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Discussion Starter · #9 ·
This is what wives are for, bowzette. Threading needles for millennia has given them a leg up on the male of the species. If you've got one, let her give it a try . . . especially if she's right-handed.
bld522 I get in plenty of trouble on my own-don't need any help:chuncky: But you are correct. She would lip it in without a problem and give me the wife of "Tim the Tool Man" look.
 

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Well, I never lubricate the pin and I never had any problem with it such as I see others having, like it working its way out on its own.
I lubricate the takedown pin in my LCP and it's never walked out of place to the best of my recollection.

I want my takedown pin to do its job without wearing out thus I lubricate it. The pin should be able to rotate in its mounting holes and I don't want the contact with the barrel's lockup ramp to wear or damage the pin either.
 

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I lubricate the takedown pin in my LCP and it's never walked out of place to the best of my recollection.
Any ideas on why some have that problem? Were some defective? I don't think the instruction manual shows the takedown pin as a lube point.
 

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Any ideas on why some have that problem? Were some defective? I don't think the instruction manual shows the takedown pin as a lube point.
Sometimes the hairpin spring that holds the takedown pin in place (by forcing itself into the groove near the left end of the pin) breaks or isn't strong enough to hold the pin in place under the rather violent recoil. There may also be some slight mis-location of the holes in the frame & sub-frame in a few pistols that could contribute to the situation. I don't have any feedback from Ruger about this, but my ideas are based on reports of the situation I've read in forums like this one and a bit of studying about how the LCP is designed.
 

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bld522 I get in plenty of trouble on my own-don't need any help:chuncky: But you are correct. She would lip it in without a problem and give me the wife of "Tim the Tool Man" look.
Ah, well that's what division of labor is all about. My wife is much more mechanical than I am. So she wears the tool belt. I, on the other hand, am much better than she is with electronics. So I maintain the computers, A/V equipment, etc. It's still working after 42 years of marriage. :thumbsup:
 

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I too find it to be the only PITA part of taking down and cleaning the LCP. It's just never a completely smooth part of the process. One thing that seems to help is I try starting mine in at about a 30 degree angle up and wiggle it until it starts to slide in. At some point it practically falls in. I wipe mine with Remoil. It's always dirty and it's left fairly lubed when inserted. 900 rounds, it's never 'walked' out at all that I can recall.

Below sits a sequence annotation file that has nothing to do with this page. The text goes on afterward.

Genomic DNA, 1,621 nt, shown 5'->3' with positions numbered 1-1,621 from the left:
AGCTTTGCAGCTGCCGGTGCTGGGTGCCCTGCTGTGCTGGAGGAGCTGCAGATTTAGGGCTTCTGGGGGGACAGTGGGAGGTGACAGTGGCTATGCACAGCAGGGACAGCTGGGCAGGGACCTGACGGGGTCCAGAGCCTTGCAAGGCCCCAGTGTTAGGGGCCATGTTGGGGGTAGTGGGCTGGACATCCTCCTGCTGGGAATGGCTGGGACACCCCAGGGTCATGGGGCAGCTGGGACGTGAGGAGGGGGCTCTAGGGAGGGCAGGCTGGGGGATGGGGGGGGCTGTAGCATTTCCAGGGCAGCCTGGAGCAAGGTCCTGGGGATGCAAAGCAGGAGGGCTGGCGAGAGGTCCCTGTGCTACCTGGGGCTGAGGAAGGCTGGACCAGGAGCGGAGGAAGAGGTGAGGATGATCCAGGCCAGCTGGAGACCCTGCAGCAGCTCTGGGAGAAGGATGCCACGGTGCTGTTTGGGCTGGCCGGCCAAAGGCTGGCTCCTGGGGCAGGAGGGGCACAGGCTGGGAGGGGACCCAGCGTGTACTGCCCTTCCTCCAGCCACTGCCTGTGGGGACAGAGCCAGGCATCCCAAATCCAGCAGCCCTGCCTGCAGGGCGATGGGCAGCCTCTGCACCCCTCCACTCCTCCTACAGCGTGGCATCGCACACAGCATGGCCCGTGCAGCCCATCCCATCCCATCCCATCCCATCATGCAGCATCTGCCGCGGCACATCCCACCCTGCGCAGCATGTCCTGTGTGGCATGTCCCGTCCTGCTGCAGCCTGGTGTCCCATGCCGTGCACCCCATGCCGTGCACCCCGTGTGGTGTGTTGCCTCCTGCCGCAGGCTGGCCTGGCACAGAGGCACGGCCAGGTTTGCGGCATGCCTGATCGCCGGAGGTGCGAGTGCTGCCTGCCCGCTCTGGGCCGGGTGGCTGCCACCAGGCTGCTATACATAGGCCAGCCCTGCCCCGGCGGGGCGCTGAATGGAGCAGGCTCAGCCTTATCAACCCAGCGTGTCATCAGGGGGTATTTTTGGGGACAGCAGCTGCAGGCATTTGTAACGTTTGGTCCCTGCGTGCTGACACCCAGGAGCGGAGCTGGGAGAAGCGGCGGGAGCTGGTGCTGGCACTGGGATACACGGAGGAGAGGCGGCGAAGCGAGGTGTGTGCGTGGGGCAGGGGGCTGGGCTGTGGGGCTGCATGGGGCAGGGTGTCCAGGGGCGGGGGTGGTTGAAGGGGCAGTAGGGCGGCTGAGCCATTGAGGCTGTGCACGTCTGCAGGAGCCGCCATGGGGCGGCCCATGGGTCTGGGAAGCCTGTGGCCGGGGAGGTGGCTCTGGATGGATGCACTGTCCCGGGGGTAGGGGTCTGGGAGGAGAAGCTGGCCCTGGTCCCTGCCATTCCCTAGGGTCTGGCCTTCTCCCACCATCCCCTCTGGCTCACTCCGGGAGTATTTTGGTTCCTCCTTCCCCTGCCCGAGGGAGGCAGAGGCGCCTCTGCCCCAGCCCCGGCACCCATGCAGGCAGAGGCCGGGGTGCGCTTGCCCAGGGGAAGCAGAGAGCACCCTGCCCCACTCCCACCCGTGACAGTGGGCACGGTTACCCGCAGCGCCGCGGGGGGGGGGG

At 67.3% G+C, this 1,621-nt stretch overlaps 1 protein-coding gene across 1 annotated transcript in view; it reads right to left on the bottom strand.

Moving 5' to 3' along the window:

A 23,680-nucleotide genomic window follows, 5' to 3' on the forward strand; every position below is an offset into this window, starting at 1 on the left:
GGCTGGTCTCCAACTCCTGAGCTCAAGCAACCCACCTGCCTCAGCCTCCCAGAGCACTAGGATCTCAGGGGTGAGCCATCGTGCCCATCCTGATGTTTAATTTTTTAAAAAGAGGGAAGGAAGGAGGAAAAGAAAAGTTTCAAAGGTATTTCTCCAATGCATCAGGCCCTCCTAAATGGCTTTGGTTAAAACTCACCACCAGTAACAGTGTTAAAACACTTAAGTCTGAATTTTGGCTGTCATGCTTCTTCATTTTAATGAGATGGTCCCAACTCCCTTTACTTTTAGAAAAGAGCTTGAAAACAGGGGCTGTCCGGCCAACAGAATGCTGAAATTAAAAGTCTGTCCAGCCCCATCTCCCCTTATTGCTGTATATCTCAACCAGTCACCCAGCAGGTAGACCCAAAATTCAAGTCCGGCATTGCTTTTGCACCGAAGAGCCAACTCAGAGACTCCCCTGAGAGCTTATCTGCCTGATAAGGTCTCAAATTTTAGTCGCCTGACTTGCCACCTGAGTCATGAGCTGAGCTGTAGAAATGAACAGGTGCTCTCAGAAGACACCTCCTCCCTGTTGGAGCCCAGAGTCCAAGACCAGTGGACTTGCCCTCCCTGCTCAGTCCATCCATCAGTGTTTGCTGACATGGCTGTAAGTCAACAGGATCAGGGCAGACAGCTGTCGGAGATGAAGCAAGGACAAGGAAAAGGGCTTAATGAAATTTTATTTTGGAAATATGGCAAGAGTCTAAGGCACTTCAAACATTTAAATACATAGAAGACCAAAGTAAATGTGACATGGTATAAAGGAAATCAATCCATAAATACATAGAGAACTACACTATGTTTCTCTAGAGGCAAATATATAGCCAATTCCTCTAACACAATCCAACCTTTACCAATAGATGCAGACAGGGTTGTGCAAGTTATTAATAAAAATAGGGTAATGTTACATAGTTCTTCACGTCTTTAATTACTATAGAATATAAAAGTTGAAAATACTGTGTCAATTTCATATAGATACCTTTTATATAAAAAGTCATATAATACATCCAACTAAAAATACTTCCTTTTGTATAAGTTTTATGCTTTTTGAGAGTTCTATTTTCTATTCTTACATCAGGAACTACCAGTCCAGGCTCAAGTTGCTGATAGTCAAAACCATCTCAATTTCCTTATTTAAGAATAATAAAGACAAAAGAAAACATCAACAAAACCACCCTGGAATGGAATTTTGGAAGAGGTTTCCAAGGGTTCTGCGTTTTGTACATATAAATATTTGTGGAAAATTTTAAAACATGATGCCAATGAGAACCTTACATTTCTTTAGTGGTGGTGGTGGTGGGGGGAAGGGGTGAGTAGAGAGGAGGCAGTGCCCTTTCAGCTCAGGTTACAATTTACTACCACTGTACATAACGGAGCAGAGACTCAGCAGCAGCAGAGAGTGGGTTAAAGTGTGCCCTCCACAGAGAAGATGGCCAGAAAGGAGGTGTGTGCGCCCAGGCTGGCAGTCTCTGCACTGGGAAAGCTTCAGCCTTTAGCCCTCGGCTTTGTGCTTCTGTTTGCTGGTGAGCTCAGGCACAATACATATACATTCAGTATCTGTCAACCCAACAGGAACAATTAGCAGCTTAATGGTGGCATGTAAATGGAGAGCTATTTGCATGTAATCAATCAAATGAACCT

Sent from my iPad using Tapatalk
 

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Sometimes the hairpin spring that holds the takedown pin in place (by forcing itself into the groove near the left end of the pin) breaks or isn't strong enough to hold the pin in place under the rather violent recoil. There may also be some slight mis-location of the holes in the frame & sub-frame in a few pistols that could contribute to the situation. I don't have any feedback from Ruger about this, but my ideas are based on reports of the situation I've read in forums like this one and a bit of studying about how the LCP is designed.
Skip, I think you are exactly right. I have had 2 LCP replaced by Ruger because of take down pins. From what I've seen and heard from Ruger, the problem is either the spring or something out of spec, eg. the holes not properly lining up. As a result, the stress on the pin causes one of the holes to become out of round and the pin wobbles and moves out. Typically, the hole on the right side will begin to show signs of wear or even a bur. The frame insert is aluminum and the pin is steel.
 

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Thanks, Skip. I had heard that the takedown pin was supposed to be lubricated. I was about to ask if that was the case after reading w's post but I'm sure you're right. The pin should be lubricated.
Thanks is due to all of you. I was going nuts, new lcp 22 on reinserting the pin. I tried your suggestions and added a new twist. First I lubed the pin. Then I oiled the spring and worked it up and down about 20 times. Then I removed the frame and started the pin, put the frame back on, moved the frame a tad and boom in it went.